Arguably Rugby’s greatest tournament is back as the opening weekend of the RBS 6 nations took place this weekend. England went in as favourites after winning the Grand Slam last year, completing an unprecedented 3-0 whitewash of the Wallabies and then winning all 4 of their autumn internationals to match the 2003 legends record of 14 consecutive wins, 13 of which under new coach Eddie Jones. However, the threat of others, particularly Ireland after their famous win in Chicago over the all-conquering All Blacks, will still prove a stern test if they want to win consecutive championships.
And so it proved, as a seemingly straight-forward home fixture against France turned out to be one of the toughest the English have faced under the Aussie Jones. A lacklustre first-half, described by Sir Clive Woodward in the ITV studio as the worst he has seen under the new boss, saw none of the dynamic attacking play and intensity that the Aussies could not live with in the summer. France, instead, played a very good half and really should have been comfortably ahead.
The most worrying aspect of the game though, is how nothing seemed to change after the break. An Owen Farrell penalty put a spluttering England into the lead for the first time, but France’s size and power was too much for the English defence, and a try from substitute Ribah Slimani gave the French a deserved lead with 15 minutes to go. Then England turned the screw. James Haskell, injured in the Autumn, came on and gave the home side some much needed tempo. Worcester centre Ben Te’o came on and gave England the win, but it was far from an accomplished performance and some drastic improvement will be needed for the trip to Cardiff on Saturday.
Widely regarded to be England’s closest challengers, Ireland began their match against Scotland in similarly slow fashion. Three quick tries, a first half to savour from Stuart Hogg and all of a sudden Scotland had a 21-8 lead at the break. The living legends that won on that famous day in Chicago were shell-shocked. A backlash was inevitable. After a blink of an eye, the Scots lead had been wiped out. The incredible intensity and accuracy that New Zealand couldn’t cope with was back, and 22-21 was the score, after tries from Ian Henderson and Paddy Jackson, with just ten minutes to go.
After a history of losing narrow games, most notably by just a point to Australia in the Quarter-finals of the world cup just over a year ago, Scotland seemed tired and out of luck. Up stepped Greig Laidlaw. The Gloucester and Scotland scrum-half and captain had been imperious from the boot, and sealed two late penalties to pull off a miraculous win for the hosts. They have found a way to win these narrow games and have moved away from Italy at the bottom of the table; seemingly moving towards a genuine title challenge and could possibly overtake Ireland as the potential rivals to the English.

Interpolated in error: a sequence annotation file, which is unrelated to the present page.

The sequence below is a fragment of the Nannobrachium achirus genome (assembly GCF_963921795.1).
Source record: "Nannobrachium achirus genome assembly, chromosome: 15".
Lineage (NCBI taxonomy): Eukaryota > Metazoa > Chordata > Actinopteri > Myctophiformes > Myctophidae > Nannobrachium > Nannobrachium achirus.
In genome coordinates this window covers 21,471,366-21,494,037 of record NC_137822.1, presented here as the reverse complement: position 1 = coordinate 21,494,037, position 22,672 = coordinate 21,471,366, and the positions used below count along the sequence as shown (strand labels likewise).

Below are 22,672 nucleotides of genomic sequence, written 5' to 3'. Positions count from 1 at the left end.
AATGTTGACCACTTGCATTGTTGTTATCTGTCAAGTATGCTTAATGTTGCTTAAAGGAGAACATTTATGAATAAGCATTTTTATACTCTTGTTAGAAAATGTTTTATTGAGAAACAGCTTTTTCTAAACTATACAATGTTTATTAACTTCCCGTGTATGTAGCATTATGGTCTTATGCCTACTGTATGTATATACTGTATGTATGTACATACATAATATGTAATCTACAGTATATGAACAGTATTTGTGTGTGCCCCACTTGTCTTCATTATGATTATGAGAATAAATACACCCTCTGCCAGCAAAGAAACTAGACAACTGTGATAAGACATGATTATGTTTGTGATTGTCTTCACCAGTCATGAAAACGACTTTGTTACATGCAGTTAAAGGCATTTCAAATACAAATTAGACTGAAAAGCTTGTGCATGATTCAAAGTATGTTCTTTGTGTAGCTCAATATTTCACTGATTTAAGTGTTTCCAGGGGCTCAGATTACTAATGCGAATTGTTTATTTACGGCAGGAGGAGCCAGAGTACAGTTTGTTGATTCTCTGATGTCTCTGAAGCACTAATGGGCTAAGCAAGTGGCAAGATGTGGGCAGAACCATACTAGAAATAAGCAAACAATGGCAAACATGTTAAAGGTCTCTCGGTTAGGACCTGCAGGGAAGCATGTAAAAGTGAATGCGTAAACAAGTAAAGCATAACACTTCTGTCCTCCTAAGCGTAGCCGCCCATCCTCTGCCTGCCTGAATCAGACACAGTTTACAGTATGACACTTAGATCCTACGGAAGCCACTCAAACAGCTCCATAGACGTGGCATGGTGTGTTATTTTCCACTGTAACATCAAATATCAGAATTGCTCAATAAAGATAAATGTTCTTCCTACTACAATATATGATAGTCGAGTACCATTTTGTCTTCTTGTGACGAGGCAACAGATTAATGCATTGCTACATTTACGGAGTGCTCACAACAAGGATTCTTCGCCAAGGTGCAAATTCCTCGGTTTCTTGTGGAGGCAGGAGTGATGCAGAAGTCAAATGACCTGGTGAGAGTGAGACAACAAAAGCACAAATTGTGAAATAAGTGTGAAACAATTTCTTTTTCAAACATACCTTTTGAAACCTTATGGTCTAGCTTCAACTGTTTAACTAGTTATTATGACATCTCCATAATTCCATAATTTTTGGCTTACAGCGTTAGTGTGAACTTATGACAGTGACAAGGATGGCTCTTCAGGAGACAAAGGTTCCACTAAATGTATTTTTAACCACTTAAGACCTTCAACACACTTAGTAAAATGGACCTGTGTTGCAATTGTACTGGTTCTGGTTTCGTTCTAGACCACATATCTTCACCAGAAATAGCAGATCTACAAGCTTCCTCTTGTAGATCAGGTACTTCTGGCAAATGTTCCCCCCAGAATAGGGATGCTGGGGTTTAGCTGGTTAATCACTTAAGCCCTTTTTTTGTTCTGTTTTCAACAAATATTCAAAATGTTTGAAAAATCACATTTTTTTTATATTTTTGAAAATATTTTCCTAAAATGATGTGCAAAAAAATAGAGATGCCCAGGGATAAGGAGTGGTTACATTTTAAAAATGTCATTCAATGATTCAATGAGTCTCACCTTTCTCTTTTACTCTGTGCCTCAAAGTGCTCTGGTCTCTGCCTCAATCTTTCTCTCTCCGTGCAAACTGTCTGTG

Speaking of the Italians, they may have seen the visit of the Welsh, who aren’t in the best form themselves, as being their most realistic chance of claiming a win this tournament. Wales did beat Japan and South Africa in the Autumn, but the performance wasn’t that becoming of Six Nations challengers. So it was perhaps unsurprising that the Italians not only scored an early try, but went on to lead 7-3 at half-time in Rome. The game seemed even until the hour mark, but the fitness issues Italian skipper Sergio Parisse feared came to light, as a flurry of tries from Jonathan Davies, Liam Williams and a spectacular run from George North saw a 33-7 win for the visitors, although they’ll be disappointed by just missing out on the first try bonus point as Williams just knocked the ball on in the last seconds. Wales played well, but the Italians poor performance bread new life into the call for relegation to be introduced to the tournament.
After an eventful weekend, England may still be favourites for the tournament, but any more performances like that and breaking the all time record of 18 consecutive wins will be a distant memory. Ireland will be upset with their performance, and the Italians in Rome are not going to have it any easier next weekend when the Irish come to town. Scotland will be buoyed by a memorable win, but an extremely difficult task awaits them with a trip to Paris after a great performance from the French at Twickenham, meaning a repeat display will be very difficult. All in all, the Six Nations is back with a bang.
On a side note, Joost Van Der Westhuizen, the great that almost single-handily stopped Jonah Lomu to win the 1995 World Cup for South Africa, passed away today after a seven year battle with motor neurone disease. The legend of the game was just 45. An incredible man who graced the game with his incredible ability. Outstanding Ireland centre Brian O’Driscoll summed up the man perfectly: “An incredible player and a fighter to the end.” RIP Joost.
This post comes from my personal blog, which you can read here: https://matdunnett.wordpress.com